Mr. Seward to Mr. Motley

No. 173.]

Sir: An informal note has just been received from Mr. Bigelow, the United States minister at Paris. In this note Mr. Bigelow writes, in substance, as follows:

“The Moniteur of the 21st of March announces that a military convention was signed at Vienna on the 15th, between the Austrian government and the representative of Maximilian, supplementary to a convention of the same nature which had been previously concluded between the same parties.

“The purpose of this engagement, says the Moniteur, is to insure the enrolments necessary to keep full the Austrian corps in Mexico.”

Mr. Bigelow further writes as follows:

“I have seen it stated in another journal that a line of steamers is to be started from Trieste to Vera Cruz, to ply regularly after the 1st of April.”

Again, Mr. Bigelow furnishes an extract from the Paris Constitutionnel of the 21st of March;

“We learn from the Freudenblatt, of Vienna, that the enlistment for Mexico will begin immediately; that the funds had been received from Paris two months since.”

Your despatches of dates almost as late as that of Mr. Bigelow’s note are silent upon the rumors which he brings to the notice of this government. It is possible that more authentic information which you may possess concerning the disposition and proceedings of the Austrian government may enable you to treat the matter mentioned by Mr. Bigelow with indifference.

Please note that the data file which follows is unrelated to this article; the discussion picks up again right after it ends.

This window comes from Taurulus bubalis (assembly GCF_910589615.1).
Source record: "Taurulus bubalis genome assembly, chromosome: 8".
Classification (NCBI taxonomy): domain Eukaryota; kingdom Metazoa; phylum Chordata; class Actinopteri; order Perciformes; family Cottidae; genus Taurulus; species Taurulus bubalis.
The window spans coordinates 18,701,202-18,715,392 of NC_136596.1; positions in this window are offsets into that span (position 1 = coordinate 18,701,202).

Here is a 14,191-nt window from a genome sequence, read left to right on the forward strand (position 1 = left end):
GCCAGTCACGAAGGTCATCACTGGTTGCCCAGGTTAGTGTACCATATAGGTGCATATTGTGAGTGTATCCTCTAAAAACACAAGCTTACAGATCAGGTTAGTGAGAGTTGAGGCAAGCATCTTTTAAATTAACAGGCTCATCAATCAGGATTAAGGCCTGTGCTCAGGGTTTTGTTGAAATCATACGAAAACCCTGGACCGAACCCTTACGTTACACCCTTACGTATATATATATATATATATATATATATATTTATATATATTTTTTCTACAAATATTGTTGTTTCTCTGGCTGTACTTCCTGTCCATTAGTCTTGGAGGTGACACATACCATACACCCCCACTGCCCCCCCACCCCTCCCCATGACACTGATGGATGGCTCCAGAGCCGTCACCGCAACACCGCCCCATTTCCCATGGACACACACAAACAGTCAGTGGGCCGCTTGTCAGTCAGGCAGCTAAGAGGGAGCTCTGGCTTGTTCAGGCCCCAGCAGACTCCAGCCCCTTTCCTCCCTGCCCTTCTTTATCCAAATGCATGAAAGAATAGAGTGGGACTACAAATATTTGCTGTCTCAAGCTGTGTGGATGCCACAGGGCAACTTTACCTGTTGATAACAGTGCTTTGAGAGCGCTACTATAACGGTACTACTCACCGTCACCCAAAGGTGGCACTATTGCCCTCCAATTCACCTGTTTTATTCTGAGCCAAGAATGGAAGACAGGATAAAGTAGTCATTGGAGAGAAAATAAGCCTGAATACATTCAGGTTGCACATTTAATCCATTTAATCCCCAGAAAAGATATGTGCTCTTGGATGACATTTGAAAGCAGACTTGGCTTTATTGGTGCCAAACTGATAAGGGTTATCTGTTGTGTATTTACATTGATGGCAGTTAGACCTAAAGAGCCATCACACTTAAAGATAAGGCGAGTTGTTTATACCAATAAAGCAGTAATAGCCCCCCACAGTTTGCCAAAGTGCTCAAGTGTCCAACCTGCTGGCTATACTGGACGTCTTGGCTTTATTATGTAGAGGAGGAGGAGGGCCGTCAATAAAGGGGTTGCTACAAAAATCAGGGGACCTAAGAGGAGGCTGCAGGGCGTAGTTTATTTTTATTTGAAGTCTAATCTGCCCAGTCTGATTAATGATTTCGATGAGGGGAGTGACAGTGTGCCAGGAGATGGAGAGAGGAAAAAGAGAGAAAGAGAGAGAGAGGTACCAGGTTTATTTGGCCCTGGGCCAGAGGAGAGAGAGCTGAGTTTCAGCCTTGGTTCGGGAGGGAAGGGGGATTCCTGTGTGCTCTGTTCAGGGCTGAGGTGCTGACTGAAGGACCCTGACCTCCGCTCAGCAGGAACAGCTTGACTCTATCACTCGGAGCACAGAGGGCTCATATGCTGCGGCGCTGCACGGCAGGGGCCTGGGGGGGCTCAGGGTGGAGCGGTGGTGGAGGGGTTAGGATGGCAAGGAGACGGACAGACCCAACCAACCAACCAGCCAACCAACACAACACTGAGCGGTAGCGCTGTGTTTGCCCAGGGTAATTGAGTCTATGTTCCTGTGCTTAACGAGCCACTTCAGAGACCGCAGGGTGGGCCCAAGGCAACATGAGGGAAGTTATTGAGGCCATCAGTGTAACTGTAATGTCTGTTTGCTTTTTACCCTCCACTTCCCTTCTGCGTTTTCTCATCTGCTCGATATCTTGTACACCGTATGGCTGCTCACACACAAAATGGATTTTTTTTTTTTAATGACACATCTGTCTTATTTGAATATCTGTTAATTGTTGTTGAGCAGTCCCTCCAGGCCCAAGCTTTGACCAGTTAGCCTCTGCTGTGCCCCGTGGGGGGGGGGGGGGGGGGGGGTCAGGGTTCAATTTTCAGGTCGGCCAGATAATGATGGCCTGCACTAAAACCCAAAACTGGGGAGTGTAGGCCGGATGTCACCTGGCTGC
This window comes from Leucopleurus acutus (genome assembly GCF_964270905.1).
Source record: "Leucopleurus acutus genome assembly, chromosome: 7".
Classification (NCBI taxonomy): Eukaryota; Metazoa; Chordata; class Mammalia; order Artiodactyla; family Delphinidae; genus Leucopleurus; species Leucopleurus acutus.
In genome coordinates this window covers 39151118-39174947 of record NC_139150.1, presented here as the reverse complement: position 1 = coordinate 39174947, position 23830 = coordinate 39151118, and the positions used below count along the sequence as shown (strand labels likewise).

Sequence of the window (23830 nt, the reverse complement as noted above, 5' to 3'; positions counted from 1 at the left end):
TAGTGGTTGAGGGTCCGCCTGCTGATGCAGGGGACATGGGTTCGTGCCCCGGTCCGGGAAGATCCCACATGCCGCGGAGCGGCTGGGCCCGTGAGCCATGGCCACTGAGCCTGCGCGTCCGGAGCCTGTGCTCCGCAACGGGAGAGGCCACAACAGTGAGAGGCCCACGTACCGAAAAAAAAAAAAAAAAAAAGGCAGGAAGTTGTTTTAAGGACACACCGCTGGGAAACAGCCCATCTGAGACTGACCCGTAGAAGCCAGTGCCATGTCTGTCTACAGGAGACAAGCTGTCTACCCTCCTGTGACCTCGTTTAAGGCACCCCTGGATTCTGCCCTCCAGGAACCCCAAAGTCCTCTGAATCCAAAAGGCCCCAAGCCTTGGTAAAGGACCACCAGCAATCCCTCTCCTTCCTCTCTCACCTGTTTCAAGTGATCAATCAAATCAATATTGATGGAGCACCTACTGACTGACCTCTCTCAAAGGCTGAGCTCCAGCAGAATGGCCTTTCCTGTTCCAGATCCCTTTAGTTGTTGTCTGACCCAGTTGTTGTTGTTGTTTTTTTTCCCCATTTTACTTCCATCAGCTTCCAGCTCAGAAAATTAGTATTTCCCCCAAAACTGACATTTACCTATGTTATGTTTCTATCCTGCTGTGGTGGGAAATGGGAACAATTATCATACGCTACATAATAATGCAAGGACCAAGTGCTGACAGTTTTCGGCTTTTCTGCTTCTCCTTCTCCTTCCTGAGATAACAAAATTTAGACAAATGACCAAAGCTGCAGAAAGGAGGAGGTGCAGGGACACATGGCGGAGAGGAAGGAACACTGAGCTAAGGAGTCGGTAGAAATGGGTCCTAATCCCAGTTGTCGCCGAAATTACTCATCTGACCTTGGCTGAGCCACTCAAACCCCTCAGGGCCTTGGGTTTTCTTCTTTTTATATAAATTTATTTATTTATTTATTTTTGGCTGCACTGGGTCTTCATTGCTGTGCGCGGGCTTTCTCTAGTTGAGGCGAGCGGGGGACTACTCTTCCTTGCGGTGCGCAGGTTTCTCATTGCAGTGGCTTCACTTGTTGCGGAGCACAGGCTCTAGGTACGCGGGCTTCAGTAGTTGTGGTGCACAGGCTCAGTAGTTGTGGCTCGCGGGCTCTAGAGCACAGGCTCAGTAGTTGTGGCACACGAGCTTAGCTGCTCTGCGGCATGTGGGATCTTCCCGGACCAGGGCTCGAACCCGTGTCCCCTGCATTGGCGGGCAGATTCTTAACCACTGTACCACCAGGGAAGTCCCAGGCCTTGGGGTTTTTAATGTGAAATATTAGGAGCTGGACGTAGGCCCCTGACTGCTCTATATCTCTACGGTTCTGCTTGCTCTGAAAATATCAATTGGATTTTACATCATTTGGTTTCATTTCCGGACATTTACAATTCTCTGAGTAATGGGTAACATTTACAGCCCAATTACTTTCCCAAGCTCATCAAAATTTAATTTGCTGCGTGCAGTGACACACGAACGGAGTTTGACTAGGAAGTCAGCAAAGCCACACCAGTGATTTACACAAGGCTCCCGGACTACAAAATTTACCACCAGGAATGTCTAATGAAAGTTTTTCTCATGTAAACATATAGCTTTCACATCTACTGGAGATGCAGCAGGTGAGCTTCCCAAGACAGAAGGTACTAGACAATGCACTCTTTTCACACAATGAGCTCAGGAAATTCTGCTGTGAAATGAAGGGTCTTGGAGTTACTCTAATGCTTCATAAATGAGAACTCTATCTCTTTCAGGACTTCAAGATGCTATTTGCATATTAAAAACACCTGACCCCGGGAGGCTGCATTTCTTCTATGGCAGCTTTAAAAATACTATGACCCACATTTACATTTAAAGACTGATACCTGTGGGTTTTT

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Looking at the matter, however, from our point of observation, the Tumors referred to are deemed sufficient to entitle us to ask a friendly and just exposition of the imperial royal government of the relations which it proposes to assume or maintain henceforth in regard to Mexico.

You are expected, therefore, to execute the instructions which have heretofore been sent to you to that effect; and it is thought proper that you should state that, in the event of hostilities being carried on hereafter in Mexico by Austrian subjects, under the command or with the sanction of the government of Vienna, the United States will feel themselves at liberty to regard those hostilities as constituting a state of war by Austria against the republic of Mexico; and in regard to such war, waged at this time and under existing circumstances, the United States could not engage to remain as silent or neutral spectators.

The President may desire to call the attention of Congress to this interesting subject. You will see the importance, therefore, of obtaining the information which is desired as early as may be practicable consistently with the courtesies due to Austria as a friendly government.

Should you, however, find important reasons, now unknown to us, for deferring the execution of this instruction, you will be at liberty to exercise your discretion and report those reasons to us.

I am, sir, your obedient servant,


J. Lothrop Motley, Esq., &c., &c., Vienna.